Virginia Governor Terry McAuliffe revived an old debate when he announced in a recent radio appearance that he was creating a commission to study the re-establishment of parole, something that has not been a part of the state’s criminal justice system for over 20 years.
The state abolished all discretionary parole in 1994, right after George Allen won the gubernatorial race thanks to his tough-on-crime campaign. Since then, rather than being eligible for parole hearings over the course of serving time, felony offenders in Virginia are all required to serve at least 85 percent of their sentences—good behavior or no.
According to the latest numbers from the Bureau of Justice Statistics, there are now only about 2,000 Virginians on parole, as compared to the 11,500 parolees that there were in 1993, the year before discretionary parole was scrapped. Fifteen other states besides Virginia now have no discretionary parole (and four more limit it to certain offenders)—though some states that had previously abolished it did later re-instate it in response to over-crowding in prisons.
Parole boards can monitor inmates’ mental health and overall progress better than a computer that merely calculates the required percentage of a sentence served.
“Twenty years later, is has it made us safer or have we spent a lot of money and we haven’t done what we need to do for rehabilitation?” McAuliffe asked in his interview with WTOP-FM. He said that Virginia currently incarcerates 30,369 people, and that each one costs the state $27,462 a year.
The American Civil Liberties Union of Virginia answered McAuliffe’s question in the negative. The group came out in support of parole reform in an op-ed in the Richmond Times-Dispatch, citing specifically “a 735 percent increase in the commonwealth’s incarceration rate since the 1970s” and “an annual corrections budget exceeding $1 billion” as evidence that something needs to change.
“Meanwhile, Virginia’s crime rate, while following the national trend downward, has decreased less than in states that have reduced incarceration levels during the same period,” wrote the ACLU’s Claire Guthrie Gastañaga—arguing that longer prison sentences do not rehabilitate prisoners faster, nor do they decrease recidivism rates in those prisoners who will eventually be released.
But McAuliffe faces an uphill battle, reports the Washington Post, as many of his colleagues in Richmond oppose the idea. A Senate Finance Commission report last year attributed Virginia’s relatively low violent crime rates to sentencing reform over the past 20 years, including the abolition of parole. The editorial board of the Virginian-Pilot recently cited that report as proof that, “despite some flaws, wholesale reform of Virginia’s criminal justice system may not be warranted.” And the same day the Richmond Times-Dispatch published that op-ed by Gastañaga of the ACLU, it ran another by Rob Bell, Virginia state representative and chairman of the Criminal Laws Subcommittee, who wrote that parole turns a carefully considered criminal sentence into “a lie,” whereas “ the longer sentences have kept violent and repeat offenders behind bars, substantially reducing Virginia’s crime rate.”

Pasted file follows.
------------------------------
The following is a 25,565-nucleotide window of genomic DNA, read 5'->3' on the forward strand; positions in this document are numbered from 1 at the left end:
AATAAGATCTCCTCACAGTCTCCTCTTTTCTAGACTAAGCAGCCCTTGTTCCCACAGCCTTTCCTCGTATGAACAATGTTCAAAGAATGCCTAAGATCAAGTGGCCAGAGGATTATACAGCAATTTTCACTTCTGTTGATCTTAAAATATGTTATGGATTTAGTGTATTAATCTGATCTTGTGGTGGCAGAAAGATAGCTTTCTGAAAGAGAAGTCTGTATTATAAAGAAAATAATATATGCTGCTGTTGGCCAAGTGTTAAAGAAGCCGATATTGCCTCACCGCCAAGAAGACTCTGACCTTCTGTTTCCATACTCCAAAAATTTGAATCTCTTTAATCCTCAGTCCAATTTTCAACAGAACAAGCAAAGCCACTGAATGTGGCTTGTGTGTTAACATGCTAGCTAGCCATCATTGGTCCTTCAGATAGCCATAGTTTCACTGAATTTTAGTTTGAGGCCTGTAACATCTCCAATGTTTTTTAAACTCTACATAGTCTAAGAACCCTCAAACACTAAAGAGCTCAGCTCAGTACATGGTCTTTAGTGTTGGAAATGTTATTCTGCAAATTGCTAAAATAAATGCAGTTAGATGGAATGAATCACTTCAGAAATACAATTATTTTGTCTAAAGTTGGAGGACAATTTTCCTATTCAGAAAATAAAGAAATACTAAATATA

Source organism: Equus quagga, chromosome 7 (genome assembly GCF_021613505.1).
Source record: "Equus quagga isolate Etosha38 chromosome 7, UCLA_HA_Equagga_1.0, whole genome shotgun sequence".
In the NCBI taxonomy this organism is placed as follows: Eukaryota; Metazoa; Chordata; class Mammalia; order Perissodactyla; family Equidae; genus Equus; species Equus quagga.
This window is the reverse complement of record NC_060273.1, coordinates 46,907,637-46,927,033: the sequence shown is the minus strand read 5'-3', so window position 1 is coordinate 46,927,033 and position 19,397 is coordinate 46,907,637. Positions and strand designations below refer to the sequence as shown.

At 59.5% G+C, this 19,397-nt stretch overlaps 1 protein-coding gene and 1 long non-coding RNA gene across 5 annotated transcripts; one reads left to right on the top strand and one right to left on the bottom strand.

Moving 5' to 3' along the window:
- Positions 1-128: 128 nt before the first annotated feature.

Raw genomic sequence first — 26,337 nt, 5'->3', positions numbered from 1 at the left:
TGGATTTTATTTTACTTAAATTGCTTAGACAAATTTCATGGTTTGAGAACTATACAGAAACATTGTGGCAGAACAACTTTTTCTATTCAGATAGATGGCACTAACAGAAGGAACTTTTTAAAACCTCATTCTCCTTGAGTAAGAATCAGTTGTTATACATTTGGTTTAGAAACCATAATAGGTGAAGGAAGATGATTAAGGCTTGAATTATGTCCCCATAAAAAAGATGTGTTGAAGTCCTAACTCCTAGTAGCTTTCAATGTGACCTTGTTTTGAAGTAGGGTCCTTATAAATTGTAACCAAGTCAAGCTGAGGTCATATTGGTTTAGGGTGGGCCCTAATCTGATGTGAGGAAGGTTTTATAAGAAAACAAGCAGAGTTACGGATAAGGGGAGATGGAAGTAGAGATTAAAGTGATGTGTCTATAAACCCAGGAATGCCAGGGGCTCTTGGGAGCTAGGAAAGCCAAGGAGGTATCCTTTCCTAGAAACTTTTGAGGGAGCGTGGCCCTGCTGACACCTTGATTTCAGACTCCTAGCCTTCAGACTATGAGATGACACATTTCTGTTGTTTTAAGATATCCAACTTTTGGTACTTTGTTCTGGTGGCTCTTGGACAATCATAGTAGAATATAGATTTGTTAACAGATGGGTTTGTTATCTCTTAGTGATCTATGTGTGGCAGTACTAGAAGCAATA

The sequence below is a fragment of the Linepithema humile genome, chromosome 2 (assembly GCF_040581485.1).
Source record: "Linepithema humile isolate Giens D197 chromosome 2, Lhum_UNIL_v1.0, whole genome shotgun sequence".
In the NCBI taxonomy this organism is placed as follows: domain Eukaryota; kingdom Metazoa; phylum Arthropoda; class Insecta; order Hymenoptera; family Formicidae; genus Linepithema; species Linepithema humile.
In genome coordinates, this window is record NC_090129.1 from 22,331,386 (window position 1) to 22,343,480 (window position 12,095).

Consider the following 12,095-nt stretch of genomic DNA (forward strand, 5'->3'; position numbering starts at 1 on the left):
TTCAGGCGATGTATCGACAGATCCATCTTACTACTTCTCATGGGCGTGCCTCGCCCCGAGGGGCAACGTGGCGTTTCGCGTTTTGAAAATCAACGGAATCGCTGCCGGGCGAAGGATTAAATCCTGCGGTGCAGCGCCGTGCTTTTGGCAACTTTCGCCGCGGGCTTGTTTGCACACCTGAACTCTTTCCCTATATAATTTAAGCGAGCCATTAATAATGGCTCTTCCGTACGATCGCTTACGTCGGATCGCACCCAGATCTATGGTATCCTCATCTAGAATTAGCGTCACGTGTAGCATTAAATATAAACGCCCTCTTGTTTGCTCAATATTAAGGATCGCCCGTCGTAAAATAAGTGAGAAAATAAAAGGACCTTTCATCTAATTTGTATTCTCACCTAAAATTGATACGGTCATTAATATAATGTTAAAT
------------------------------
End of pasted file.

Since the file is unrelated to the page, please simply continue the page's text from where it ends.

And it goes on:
The two battle-lines are pretty clearly drawn. But, with any hope, when the commission’s report comes out (it is due in December), it will provide the context and facts required to have a deeper conversation about the impact of the parole ban. In 1999, while states across the country were abolishing parole in their attempts to crack down on crime, Joan Petersilia, then a professor of criminology and law at the University of California-Irvine (now of Stanford), wrote a plea that states would consider radically reforming their parole systems, rather than taking the extreme measure of abolishing them altogether.
Parole is not merely a public safety issue; it is also an important motivating factor for inmate rehabilitation, Petersilia wrote in the journal Crime and Justice. Parole boards can monitor inmates’ mental health and overall progress better than a computer that merely calculates the required percentage of a sentence served. She argued for a new parole model, “one that incorporates advances in technology, risk prediction, effective rehabilitation, and more ‘active’ forms of supervision that incorporate citizens and others who know the offender.” And she wrote: “We need to begin a serious dialogue aimed at ‘reinventing’ parole in the United States so that it better balances the need to hold offenders accountable with the need to provide services to released offenders.”
Fortunately, there have been developments in all of these areas since the nineties, and Virginia’s commission will be able to draw on a wealth of knowledge and experience from other states’ parole programs, as well as looking at the impact of the policy on Virginia alone. Unfortunately, it’s also clear from the dialogue already that politics and rhetoric will always be at the fore of this conversation.
In his radio address last month, McAuliffe mentioned that the commission he is establishing will not just study crime rates, recidivism rates, and the fiscal costs related to the current policy; it will also consider “the societal costs on communities and families from longer incarceration.” Meanwhile, the person most responsible for Virginia’s current parole ban, former Governor George Allen, lost no time in weighing in with the same talking points that helped get him elected in 1993.
“Because of our prioritization of concern for protecting law-abiding citizens and their communities, probably tens of thousands of Virginians are NOT victims of rape, murder or other violence to their loved ones,” Allen wrote on Facebook after McAuliffe’s announcement. “It will be interesting to see which specific felons that this Commission thinks should be released sooner.”
True Crime is Lauren Kirchner's weekly column about crime and criminal justice issues.